- To begin with, you’ll need to give your dogs treats in quite quick succession so that they really grow to love sitting much more than jumping.
- As your dog begins to find it easier to resist the urge to jump and stay seated, you can extend the time gradually between treats.
- When you release your dog from their sit, give them something to do so they don’t create a new habit of sitting, then jumping up! This could be a stuffed kong, a snuffle mat to help them calm down, or a chew to go and settle down with.
How to stop your dog jumping up at people when out walking
If your dog likes to jump up at people when you are out on walks, then you can use a similar training plan to that above.
The first thing you need to do is identify what triggers your dog to jump up so that you can be ready to ask your dog to do an alternative behaviour instead.
- Practise perfecting your sit cue at home and on quiet streets without distractions first
- Ask your dog to sit sporadically on your walks to build the behaviour, even when there are no people around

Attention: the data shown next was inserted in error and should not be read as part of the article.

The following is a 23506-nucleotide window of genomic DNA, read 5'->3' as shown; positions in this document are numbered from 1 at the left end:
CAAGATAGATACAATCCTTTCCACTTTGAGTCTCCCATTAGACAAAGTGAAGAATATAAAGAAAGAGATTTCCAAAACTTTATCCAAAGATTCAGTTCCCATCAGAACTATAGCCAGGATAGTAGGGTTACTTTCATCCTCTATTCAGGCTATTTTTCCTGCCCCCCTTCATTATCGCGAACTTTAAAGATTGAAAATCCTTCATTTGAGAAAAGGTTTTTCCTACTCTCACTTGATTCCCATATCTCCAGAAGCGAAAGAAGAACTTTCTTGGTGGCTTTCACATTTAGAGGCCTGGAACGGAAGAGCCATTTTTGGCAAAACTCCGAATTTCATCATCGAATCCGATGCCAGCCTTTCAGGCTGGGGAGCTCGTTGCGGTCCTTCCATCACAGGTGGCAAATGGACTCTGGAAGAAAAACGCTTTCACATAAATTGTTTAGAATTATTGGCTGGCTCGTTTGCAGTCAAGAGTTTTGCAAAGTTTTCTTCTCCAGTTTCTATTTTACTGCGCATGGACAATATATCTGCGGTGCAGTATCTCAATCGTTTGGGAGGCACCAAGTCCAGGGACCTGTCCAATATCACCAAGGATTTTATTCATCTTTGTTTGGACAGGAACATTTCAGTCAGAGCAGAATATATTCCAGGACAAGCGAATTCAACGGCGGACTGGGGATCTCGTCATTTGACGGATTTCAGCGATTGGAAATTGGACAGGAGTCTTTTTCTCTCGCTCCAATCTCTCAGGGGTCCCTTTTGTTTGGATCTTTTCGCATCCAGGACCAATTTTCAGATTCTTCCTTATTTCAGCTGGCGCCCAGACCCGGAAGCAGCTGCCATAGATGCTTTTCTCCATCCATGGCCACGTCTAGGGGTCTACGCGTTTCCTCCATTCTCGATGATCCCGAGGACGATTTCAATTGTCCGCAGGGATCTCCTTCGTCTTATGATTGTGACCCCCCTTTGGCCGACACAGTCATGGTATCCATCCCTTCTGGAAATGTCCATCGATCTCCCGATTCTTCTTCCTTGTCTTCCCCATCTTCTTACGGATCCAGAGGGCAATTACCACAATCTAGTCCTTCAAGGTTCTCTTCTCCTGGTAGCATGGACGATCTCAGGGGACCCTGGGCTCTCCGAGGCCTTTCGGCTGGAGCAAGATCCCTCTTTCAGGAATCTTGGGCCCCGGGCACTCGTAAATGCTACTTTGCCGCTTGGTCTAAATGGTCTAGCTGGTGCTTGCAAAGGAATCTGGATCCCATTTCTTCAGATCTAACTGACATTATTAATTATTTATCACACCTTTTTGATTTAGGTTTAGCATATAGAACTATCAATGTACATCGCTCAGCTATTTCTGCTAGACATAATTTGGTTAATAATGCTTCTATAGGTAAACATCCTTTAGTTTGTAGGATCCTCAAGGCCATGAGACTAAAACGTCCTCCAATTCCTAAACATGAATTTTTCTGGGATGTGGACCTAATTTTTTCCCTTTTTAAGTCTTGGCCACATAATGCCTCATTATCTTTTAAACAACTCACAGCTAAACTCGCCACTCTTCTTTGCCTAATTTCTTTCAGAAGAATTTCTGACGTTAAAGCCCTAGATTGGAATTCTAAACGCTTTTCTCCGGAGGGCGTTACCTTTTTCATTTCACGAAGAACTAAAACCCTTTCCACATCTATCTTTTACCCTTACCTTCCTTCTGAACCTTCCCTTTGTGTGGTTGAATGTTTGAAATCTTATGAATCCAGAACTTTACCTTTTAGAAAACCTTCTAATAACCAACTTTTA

- Keep your lead short when a person approaches when you begin your training
- Have high value treats on you at all times, and don’t forget to reward frequently when you start training
For dogs who find people the biggest reward in the world, you may find that treats don’t cut it. If this is the case, you will need to increase your distance from people while following the above steps.
If your dog can’t resist the urge to run and jump up at people when offlead, then you’ll need to work on your recall training. Learn how to master recall training with your dog here.
In the meantime, use a longline lead so that you are able to prevent your dog from practising the behaviour.
As your dog practises this new behaviour at a distance, they will slowly be able to manage it and closer range to people.
Get help with training your dog not to jump up
If you are struggling with teaching your dog not to jump up, please don’t hesitate to get in touch.
Our group dog training classes work on teaching foundation behaviours that can help you learn how to train your dog and progress their new habits. We cover jumping up as well as recall, settle and scentwork too.
Or, if you’d like to focus on solving your specific problem, then my 1-2-1 dog training sessions are exactly what you need. Together we will look at your dog’s behaviour, what motivates them and the best way for your dog to learn to keep their paws on the floor!
Get in touch to book now or discuss what the right service is for your dog.